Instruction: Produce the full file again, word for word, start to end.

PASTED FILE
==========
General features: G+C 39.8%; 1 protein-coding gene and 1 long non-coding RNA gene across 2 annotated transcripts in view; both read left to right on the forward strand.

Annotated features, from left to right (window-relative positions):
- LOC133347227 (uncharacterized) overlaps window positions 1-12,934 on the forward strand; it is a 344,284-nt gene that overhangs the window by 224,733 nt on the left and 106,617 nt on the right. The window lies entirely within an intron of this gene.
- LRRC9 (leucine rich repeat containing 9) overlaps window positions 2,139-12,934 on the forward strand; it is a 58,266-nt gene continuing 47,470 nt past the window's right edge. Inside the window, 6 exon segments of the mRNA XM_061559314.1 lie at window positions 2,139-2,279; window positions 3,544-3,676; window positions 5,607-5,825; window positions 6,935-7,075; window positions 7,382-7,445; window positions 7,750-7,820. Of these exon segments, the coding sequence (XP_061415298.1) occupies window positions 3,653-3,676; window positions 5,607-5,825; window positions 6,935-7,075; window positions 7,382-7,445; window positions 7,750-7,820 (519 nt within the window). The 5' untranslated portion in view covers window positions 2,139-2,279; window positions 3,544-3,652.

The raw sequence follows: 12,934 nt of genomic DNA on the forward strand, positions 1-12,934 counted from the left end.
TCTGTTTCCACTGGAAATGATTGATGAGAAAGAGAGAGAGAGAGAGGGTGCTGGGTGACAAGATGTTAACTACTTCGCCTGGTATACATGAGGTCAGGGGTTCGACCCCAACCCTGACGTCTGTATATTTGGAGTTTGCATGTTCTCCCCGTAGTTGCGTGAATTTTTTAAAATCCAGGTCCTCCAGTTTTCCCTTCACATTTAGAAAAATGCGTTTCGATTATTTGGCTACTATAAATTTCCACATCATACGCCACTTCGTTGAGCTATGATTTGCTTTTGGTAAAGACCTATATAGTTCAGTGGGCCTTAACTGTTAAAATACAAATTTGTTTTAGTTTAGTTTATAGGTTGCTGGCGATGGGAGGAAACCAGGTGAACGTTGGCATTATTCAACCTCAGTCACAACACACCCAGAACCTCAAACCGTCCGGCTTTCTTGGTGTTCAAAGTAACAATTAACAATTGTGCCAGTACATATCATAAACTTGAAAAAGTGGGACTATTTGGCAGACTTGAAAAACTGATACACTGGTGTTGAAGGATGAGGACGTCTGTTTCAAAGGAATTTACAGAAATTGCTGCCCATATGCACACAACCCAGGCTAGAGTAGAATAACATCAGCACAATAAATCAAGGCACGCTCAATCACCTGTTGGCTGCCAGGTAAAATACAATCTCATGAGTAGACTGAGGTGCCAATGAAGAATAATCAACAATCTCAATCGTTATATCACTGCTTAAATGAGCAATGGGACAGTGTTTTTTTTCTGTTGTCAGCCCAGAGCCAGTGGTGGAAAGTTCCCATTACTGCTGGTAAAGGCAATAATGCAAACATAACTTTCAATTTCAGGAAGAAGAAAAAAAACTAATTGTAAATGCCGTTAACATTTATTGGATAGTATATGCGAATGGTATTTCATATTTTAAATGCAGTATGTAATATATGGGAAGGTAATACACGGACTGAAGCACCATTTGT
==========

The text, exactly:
General features: G+C 39.8%; 1 protein-coding gene and 1 long non-coding RNA gene across 2 annotated transcripts in view; both read left to right on the forward strand.

Annotated features, from left to right (window-relative positions):
- LOC133347227 (uncharacterized) overlaps window positions 1-12,934 on the forward strand; it is a 344,284-nt gene that overhangs the window by 224,733 nt on the left and 106,617 nt on the right. The window lies entirely within an intron of this gene.
- LRRC9 (leucine rich repeat containing 9) overlaps window positions 2,139-12,934 on the forward strand; it is a 58,266-nt gene continuing 47,470 nt past the window's right edge. Inside the window, 6 exon segments of the mRNA XM_061559314.1 lie at window positions 2,139-2,279; window positions 3,544-3,676; window positions 5,607-5,825; window positions 6,935-7,075; window positions 7,382-7,445; window positions 7,750-7,820. Of these exon segments, the coding sequence (XP_061415298.1) occupies window positions 3,653-3,676; window positions 5,607-5,825; window positions 6,935-7,075; window positions 7,382-7,445; window positions 7,750-7,820 (519 nt within the window). The 5' untranslated portion in view covers window positions 2,139-2,279; window positions 3,544-3,652.

The raw sequence follows: 12,934 nt of genomic DNA on the forward strand, positions 1-12,934 counted from the left end.
TCTGTTTCCACTGGAAATGATTGATGAGAAAGAGAGAGAGAGAGAGGGTGCTGGGTGACAAGATGTTAACTACTTCGCCTGGTATACATGAGGTCAGGGGTTCGACCCCAACCCTGACGTCTGTATATTTGGAGTTTGCATGTTCTCCCCGTAGTTGCGTGAATTTTTTAAAATCCAGGTCCTCCAGTTTTCCCTTCACATTTAGAAAAATGCGTTTCGATTATTTGGCTACTATAAATTTCCACATCATACGCCACTTCGTTGAGCTATGATTTGCTTTTGGTAAAGACCTATATAGTTCAGTGGGCCTTAACTGTTAAAATACAAATTTGTTTTAGTTTAGTTTATAGGTTGCTGGCGATGGGAGGAAACCAGGTGAACGTTGGCATTATTCAACCTCAGTCACAACACACCCAGAACCTCAAACCGTCCGGCTTTCTTGGTGTTCAAAGTAACAATTAACAATTGTGCCAGTACATATCATAAACTTGAAAAAGTGGGACTATTTGGCAGACTTGAAAAACTGATACACTGGTGTTGAAGGATGAGGACGTCTGTTTCAAAGGAATTTACAGAAATTGCTGCCCATATGCACACAACCCAGGCTAGAGTAGAATAACATCAGCACAATAAATCAAGGCACGCTCAATCACCTGTTGGCTGCCAGGTAAAATACAATCTCATGAGTAGACTGAGGTGCCAATGAAGAATAATCAACAATCTCAATCGTTATATCACTGCTTAAATGAGCAATGGGACAGTGTTTTTTTTCTGTTGTCAGCCCAGAGCCAGTGGTGGAAAGTTCCCATTACTGCTGGTAAAGGCAATAATGCAAACATAACTTTCAATTTCAGGAAGAAGAAAAAAAACTAATTGTAAATGCCGTTAACATTTATTGGATAGTATATGCGAATGGTATTTCATATTTTAAATGCAGTATGTAATATATGGGAAGGTAATACACGGACTGAAGCACCATTTGT